In the not-too-distant future, China figures to be the world's most dominant economy. The crystal ball also suggests that online gaming is the way of the future. These two possibilities are why investors can't seem to contain their enthusiasm for CDC
The latest results for the software specialist were solid, posting double-digit revenue growth and earnings that surpassed analyst expectations. My colleague Rick Aristotle Munarriz pointed out that while the company's core business segment in enterprise software has been a slow grower, the same can't be said for its China.com portal and associated online gaming initiatives.
Rick highlighted several other players in this fast -growing industry, including Shanda Interactive
Jeremy: Online gaming in China is on fire, as evidenced by CDC's China.com division results. Second-quarter revenues in this category were up 67% -- not from a year ago . from a quarter ago! That's astounding growth. Although much of it came from its an increased stake in 17 games, organic growth from the company's online gaming business was also a major contributing factor. Bodhi, what's working for CDC in this segment?
Bodhi: Yulgang, its latest online game, is kicking butt and taking numbers. In 2005 it was the fastest-growing online role-playing game in China, becoming the second most popular game in this genre out of more than 50 new titles launched in the past year.
Jeremy: The aforementioned innovative billing model, referred to as the "free-to-play/pay-for-virtual-merchandise business model," is one reason for the game's growing popularity. CDC was the first to apply this model in China, and according to management remarks in the call, now some of its competitors are adopting the same philosophy.
Hank: I must admit the free-to-play approach makes this old-school entrepreneur quiver when I think of the monthly subscription revenues CDC is losing out on. That said, the model appears to be working -- registered users now total 30 million, an increase of 35% from the first quarter. Plus, 21.4 million units of virtual merchandise were sold in the quarter, an increase of 187% over Q1.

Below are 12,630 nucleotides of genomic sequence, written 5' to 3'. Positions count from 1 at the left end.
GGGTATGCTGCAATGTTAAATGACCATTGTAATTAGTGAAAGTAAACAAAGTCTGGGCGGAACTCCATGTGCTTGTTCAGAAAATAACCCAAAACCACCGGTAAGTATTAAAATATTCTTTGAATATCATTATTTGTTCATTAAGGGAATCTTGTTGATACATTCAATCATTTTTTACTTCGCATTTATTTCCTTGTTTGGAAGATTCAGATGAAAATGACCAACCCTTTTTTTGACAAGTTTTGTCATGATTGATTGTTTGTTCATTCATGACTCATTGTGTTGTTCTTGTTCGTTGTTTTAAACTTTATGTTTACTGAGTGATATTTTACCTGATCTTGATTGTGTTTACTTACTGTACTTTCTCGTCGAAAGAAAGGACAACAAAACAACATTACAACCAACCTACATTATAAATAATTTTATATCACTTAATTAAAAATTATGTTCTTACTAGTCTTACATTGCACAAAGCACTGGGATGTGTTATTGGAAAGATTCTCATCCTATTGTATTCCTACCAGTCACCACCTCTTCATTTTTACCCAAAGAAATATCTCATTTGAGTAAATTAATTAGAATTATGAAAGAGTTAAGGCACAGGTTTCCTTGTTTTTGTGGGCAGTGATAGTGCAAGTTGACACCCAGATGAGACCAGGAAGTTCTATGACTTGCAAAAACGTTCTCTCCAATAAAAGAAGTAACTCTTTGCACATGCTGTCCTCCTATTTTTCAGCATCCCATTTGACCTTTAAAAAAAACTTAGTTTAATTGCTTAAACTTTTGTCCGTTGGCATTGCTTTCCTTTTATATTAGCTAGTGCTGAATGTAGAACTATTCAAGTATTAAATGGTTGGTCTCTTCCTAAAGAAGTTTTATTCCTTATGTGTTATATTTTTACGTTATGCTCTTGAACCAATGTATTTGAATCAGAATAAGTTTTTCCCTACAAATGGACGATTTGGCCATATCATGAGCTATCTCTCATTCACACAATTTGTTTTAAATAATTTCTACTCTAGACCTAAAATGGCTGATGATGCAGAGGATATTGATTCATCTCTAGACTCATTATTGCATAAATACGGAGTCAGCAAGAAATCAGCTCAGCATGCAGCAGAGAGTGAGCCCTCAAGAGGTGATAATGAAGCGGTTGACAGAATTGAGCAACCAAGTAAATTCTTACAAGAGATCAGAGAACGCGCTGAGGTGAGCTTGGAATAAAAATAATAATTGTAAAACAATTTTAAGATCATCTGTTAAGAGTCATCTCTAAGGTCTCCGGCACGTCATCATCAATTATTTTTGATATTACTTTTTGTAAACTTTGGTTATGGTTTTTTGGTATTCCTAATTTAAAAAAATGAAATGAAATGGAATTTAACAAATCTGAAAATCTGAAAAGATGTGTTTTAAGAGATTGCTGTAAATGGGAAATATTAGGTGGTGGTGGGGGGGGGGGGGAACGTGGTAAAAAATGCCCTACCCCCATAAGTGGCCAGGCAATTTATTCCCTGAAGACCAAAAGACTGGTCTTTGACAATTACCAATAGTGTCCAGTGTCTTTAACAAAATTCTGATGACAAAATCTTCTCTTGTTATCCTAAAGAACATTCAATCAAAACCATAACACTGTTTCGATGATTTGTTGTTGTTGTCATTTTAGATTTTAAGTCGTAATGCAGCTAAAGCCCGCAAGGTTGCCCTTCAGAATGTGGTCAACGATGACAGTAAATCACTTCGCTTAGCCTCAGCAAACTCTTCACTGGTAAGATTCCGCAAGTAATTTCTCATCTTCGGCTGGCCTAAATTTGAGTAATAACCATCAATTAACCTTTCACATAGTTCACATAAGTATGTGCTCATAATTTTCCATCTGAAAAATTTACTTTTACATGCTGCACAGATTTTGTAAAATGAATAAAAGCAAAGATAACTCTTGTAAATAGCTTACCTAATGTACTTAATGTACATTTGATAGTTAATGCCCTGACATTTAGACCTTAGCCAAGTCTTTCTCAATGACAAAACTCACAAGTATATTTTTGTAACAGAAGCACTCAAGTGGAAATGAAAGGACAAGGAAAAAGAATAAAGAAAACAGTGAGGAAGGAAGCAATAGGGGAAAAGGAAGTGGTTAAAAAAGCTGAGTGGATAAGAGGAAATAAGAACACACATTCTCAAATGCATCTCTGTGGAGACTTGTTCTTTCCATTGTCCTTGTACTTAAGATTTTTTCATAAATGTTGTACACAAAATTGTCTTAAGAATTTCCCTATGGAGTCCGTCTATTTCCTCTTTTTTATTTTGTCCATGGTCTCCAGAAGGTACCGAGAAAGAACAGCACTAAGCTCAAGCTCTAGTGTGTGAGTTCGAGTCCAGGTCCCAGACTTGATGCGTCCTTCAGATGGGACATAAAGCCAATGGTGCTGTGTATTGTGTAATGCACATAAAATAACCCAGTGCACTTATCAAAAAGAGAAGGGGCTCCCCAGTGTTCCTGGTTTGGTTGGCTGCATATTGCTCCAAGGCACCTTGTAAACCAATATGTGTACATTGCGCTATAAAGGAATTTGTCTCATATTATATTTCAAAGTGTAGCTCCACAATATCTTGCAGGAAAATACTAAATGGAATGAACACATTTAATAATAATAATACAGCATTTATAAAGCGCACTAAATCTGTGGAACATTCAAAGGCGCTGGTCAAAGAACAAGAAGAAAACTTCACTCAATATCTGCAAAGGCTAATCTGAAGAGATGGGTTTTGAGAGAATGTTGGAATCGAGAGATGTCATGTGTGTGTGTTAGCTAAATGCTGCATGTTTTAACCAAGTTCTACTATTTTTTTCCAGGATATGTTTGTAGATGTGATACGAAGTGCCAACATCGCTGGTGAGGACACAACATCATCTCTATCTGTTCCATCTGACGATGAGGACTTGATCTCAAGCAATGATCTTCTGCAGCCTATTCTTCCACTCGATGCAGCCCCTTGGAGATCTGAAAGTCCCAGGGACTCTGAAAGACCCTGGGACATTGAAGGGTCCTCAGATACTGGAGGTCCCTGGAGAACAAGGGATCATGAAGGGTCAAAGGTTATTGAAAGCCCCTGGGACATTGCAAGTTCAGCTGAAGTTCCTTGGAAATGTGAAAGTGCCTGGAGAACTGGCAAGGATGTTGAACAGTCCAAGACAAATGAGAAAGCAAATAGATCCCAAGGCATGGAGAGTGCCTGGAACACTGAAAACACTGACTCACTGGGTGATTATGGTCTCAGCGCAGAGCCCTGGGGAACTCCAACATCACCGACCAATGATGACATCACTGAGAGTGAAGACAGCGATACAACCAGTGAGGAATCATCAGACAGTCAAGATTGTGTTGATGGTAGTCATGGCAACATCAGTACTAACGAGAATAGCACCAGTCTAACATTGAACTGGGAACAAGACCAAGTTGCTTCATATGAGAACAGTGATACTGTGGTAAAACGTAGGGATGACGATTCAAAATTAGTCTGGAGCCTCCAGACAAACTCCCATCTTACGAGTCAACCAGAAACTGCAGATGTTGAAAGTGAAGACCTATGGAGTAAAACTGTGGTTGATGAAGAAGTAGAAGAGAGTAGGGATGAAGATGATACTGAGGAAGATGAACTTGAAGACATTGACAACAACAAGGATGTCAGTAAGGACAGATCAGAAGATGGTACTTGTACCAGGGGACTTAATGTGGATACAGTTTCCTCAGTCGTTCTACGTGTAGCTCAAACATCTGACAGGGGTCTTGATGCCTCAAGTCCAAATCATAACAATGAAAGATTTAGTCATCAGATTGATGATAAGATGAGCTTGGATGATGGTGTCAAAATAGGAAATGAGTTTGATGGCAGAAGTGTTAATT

Bodhi: You're turning soft on me, Hank. You're right, it is hard to argue with the numbers.
The good news is that CDC has a couple of other titles lined up that are also expected to do well. It acquired the license to Special Force, which is ranked as the most popular game in Korea's Internet cafes. Additionally, the license to Stone Age 2 was obtained from Japan. Since Stone Age 1 was a hit in China, management is hopeful for similar results from the sequel.
Banking on licenses?
Hank: These are licensed games, however. And there are all kinds of concerns about relying on such a licensing strategy, just one of which is that given the hot commodity online games have become, a bidding war to secure licenses of attractive titles will erode profits. Look at the bidding war that took place with Electronic Arts
Fortunately, the company recognizes this pitfall and has made it a priority to reduce its "reliance on licenser" while "actively looking into developing and/or acquiring development capabilities."
Jeremy: The bad news?
Hank: The bad news is that acquiring such a capability won't come cheaply. And there's no guarantee that what one develops in-house is going to be well received by the gaming community. CDC could end up spending millions in order to develop its own games only to find out that no one cares to play them. This is a real risk.
Bodhi: Yes, but it should be noted that CDC isn't dumping its licensing efforts altogether. The company simply doesn't want to put all its eggs in one basket. A mix of strong licenses as well as in-house products is the right way to balance the maximization of growth while minimizing risk.
Jeremy: During the call, leadership at CDC didn't provide any early estimates for the cost of building a gaming development infrastructure within the company. One can only imagine the effort will not come cheaply. In the meantime, it has a hot title already on the market with two more set to release in the near future. This will buy the company time as it determines whether to embark on its own in-house development.
It is an exciting time to be a CDC shareholder, and a profitable one at that, with the stock up more than 100% in the past 14 months or so. The good times may just be getting started. CFO Verome Johnston had this to say about the company's recent stock price: "We continue to believe that the Company harbors additional value not currently reflected in our stock price."
The company is putting its money where its mouth is. Last month, it completed its first $20 million stock repurchase program. A second $20 million program was just approved by the board of directors. Should you be a buyer as well? At the very least, CDC warrants a closer look and an addition to the watch list.
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Fool contributor Jeremy MacNealy has no financial interest in any company mentioned.